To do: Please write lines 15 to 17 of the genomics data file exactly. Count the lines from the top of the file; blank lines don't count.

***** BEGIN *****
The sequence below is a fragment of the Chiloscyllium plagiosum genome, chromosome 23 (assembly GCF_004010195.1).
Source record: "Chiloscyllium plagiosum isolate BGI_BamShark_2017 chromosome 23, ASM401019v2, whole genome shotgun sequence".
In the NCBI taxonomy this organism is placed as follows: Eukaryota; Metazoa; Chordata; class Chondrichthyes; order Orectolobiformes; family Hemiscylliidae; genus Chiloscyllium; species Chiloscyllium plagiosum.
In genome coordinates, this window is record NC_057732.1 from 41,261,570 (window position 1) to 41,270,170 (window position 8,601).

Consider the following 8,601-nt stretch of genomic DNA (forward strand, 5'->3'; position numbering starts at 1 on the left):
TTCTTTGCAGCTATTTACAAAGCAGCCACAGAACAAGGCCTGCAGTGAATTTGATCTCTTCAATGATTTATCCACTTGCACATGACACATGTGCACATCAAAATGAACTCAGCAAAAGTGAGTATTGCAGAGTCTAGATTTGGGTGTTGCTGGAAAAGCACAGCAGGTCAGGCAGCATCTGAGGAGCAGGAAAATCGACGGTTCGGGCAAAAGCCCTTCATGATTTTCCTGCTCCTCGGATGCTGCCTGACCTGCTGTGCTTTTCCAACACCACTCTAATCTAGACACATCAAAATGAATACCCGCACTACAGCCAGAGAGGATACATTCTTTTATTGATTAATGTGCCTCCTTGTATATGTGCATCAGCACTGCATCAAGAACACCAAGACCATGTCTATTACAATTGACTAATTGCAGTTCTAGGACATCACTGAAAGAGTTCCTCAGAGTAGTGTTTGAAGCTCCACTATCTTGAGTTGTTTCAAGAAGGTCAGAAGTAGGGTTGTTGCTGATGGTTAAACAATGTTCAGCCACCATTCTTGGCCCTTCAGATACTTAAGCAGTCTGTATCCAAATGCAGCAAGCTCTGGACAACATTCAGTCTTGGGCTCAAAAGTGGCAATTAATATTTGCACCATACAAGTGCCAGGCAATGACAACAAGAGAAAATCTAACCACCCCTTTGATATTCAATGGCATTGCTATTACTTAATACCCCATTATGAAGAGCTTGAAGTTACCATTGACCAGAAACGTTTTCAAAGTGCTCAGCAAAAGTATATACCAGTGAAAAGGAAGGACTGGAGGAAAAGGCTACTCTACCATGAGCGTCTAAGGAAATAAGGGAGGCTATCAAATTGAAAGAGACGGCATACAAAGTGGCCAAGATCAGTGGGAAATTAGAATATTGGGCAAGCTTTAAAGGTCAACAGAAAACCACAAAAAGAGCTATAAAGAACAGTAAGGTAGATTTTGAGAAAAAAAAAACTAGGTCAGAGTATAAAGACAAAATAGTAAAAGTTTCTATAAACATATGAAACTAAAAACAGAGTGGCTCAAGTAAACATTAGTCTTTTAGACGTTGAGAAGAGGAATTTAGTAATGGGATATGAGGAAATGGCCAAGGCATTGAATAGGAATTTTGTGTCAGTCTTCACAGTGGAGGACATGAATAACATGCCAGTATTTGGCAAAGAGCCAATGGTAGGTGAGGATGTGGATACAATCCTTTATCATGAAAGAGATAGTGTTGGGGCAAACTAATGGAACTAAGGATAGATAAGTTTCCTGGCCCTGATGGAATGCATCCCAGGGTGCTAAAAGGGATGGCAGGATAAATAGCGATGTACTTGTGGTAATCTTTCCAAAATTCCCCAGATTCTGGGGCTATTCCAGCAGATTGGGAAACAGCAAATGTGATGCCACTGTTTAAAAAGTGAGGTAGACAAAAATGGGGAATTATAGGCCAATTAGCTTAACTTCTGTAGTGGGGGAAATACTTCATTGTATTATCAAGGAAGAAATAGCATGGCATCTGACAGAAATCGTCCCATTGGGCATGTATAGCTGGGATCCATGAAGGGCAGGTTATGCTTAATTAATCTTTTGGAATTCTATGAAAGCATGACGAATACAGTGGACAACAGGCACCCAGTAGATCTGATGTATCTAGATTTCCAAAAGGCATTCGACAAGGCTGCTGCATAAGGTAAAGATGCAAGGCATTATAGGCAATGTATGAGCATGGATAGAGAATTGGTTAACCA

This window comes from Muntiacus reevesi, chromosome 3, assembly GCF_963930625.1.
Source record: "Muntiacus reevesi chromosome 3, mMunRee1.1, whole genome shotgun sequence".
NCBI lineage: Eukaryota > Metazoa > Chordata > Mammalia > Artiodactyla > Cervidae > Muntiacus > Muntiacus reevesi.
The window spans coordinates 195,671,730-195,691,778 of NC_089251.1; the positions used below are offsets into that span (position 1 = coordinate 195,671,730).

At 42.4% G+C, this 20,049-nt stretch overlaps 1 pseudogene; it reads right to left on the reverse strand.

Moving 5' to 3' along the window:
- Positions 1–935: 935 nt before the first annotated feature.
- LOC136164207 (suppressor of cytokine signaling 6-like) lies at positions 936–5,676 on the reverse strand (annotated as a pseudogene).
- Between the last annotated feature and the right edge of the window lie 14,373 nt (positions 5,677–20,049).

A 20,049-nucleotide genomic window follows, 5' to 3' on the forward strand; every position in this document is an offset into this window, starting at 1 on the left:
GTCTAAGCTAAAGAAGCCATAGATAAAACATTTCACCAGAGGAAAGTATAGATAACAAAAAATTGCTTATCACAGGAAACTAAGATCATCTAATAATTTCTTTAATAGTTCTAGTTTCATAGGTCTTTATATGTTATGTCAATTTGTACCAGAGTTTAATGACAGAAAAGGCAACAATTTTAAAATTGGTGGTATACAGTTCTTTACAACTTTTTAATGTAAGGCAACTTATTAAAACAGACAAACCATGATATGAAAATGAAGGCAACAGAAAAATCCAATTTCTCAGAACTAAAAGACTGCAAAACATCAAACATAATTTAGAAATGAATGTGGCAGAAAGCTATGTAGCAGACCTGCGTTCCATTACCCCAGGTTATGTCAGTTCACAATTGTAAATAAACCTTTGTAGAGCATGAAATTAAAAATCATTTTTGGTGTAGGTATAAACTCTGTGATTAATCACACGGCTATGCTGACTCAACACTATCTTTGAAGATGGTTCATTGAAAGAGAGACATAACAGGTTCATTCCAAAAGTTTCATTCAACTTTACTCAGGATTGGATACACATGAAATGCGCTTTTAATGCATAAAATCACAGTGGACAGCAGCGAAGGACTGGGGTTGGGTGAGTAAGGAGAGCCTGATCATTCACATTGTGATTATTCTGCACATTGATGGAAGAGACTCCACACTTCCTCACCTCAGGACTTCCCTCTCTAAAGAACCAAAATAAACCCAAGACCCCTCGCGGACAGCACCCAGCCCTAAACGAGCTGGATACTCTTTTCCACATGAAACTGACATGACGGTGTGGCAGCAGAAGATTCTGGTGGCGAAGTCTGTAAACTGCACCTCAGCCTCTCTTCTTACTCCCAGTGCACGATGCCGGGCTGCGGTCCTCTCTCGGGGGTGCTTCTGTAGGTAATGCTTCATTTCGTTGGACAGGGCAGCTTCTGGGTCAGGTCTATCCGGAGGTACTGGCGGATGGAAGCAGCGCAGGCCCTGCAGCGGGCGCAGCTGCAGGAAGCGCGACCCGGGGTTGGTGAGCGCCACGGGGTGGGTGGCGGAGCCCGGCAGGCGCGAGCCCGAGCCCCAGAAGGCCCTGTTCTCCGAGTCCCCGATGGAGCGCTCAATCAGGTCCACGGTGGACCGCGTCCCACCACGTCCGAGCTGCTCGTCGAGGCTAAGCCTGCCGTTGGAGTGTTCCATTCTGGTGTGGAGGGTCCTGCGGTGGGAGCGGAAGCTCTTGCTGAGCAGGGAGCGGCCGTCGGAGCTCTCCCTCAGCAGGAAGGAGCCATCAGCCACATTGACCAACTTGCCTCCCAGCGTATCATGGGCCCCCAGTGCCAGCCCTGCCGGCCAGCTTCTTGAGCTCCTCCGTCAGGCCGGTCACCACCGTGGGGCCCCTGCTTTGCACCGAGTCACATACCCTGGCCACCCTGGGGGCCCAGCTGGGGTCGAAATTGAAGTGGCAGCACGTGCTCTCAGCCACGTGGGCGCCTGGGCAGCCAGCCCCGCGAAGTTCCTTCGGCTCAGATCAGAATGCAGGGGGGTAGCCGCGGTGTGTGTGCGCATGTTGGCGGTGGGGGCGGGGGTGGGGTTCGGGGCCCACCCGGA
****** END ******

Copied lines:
- Between the last annotated feature and the right edge of the window lie 14,373 nt (positions 5,677–20,049).

A 20,049-nucleotide genomic window follows, 5' to 3' on the forward strand; every position in this document is an offset into this window, starting at 1 on the left:
GTCTAAGCTAAAGAAGCCATAGATAAAACATTTCACCAGAGGAAAGTATAGATAACAAAAAATTGCTTATCACAGGAAACTAAGATCATCTAATAATTTCTTTAATAGTTCTAGTTTCATAGGTCTTTATATGTTATGTCAATTTGTACCAGAGTTTAATGACAGAAAAGGCAACAATTTTAAAATTGGTGGTATACAGTTCTTTACAACTTTTTAATGTAAGGCAACTTATTAAAACAGACAAACCATGATATGAAAATGAAGGCAACAGAAAAATCCAATTTCTCAGAACTAAAAGACTGCAAAACATCAAACATAATTTAGAAATGAATGTGGCAGAAAGCTATGTAGCAGACCTGCGTTCCATTACCCCAGGTTATGTCAGTTCACAATTGTAAATAAACCTTTGTAGAGCATGAAATTAAAAATCATTTTTGGTGTAGGTATAAACTCTGTGATTAATCACACGGCTATGCTGACTCAACACTATCTTTGAAGATGGTTCATTGAAAGAGAGACATAACAGGTTCATTCCAAAAGTTTCATTCAACTTTACTCAGGATTGGATACACATGAAATGCGCTTTTAATGCATAAAATCACAGTGGACAGCAGCGAAGGACTGGGGTTGGGTGAGTAAGGAGAGCCTGATCATTCACATTGTGATTATTCTGCACATTGATGGAAGAGACTCCACACTTCCTCACCTCAGGACTTCCCTCTCTAAAGAACCAAAATAAACCCAAGACCCCTCGCGGACAGCACCCAGCCCTAAACGAGCTGGATACTCTTTTCCACATGAAACTGACATGACGGTGTGGCAGCAGAAGATTCTGGTGGCGAAGTCTGTAAACTGCACCTCAGCCTCTCTTCTTACTCCCAGTGCACGATGCCGGGCTGCGGTCCTCTCTCGGGGGTGCTTCTGTAGGTAATGCTTCATTTCGTTGGACAGGGCAGCTTCTGGGTCAGGTCTATCCGGAGGTACTGGCGGATGGAAGCAGCGCAGGCCCTGCAGCGGGCGCAGCTGCAGGAAGCGCGACCCGGGGTTGGTGAGCGCCACGGGGTGGGTGGCGGAGCCCGGCAGGCGCGAGCCCGAGCCCCAGAAGGCCCTGTTCTCCGAGTCCCCGATGGAGCGCTCAATCAGGTCCACGGTGGACCGCGTCCCACCACGTCCGAGCTGCTCGTCGAGGCTAAGCCTGCCGTTGGAGTGTTCCATTCTGGTGTGGAGGGTCCTGCGGTGGGAGCGGAAGCTCTTGCTGAGCAGGGAGCGGCCGTCGGAGCTCTCCCTCAGCAGGAAGGAGCCATCAGCCACATTGACCAACTTGCCTCCCAGCGTATCATGGGCCCCCAGTGCCAGCCCTGCCGGCCAGCTTCTTGAGCTCCTCCGTCAGGCCGGTCACCACCGTGGGGCCCCTGCTTTGCACCGAGTCACATACCCTGGCCACCCTGGGGGCCCAGCTGGGGTCGAAATTGAAGTGGCAGCACGTGCTCTCAGCCACGTGGGCGCCTGGGCAGCCAGCCCCGCGAAGTTCCTTCGGCTCAGATCAGAATGCAGGGGGGTAGCCGCGGTGTGTGTGCGCATGTTGGCGGTGGGGGCGGGGGTGGGGTTCGGGGCCCACCCGGA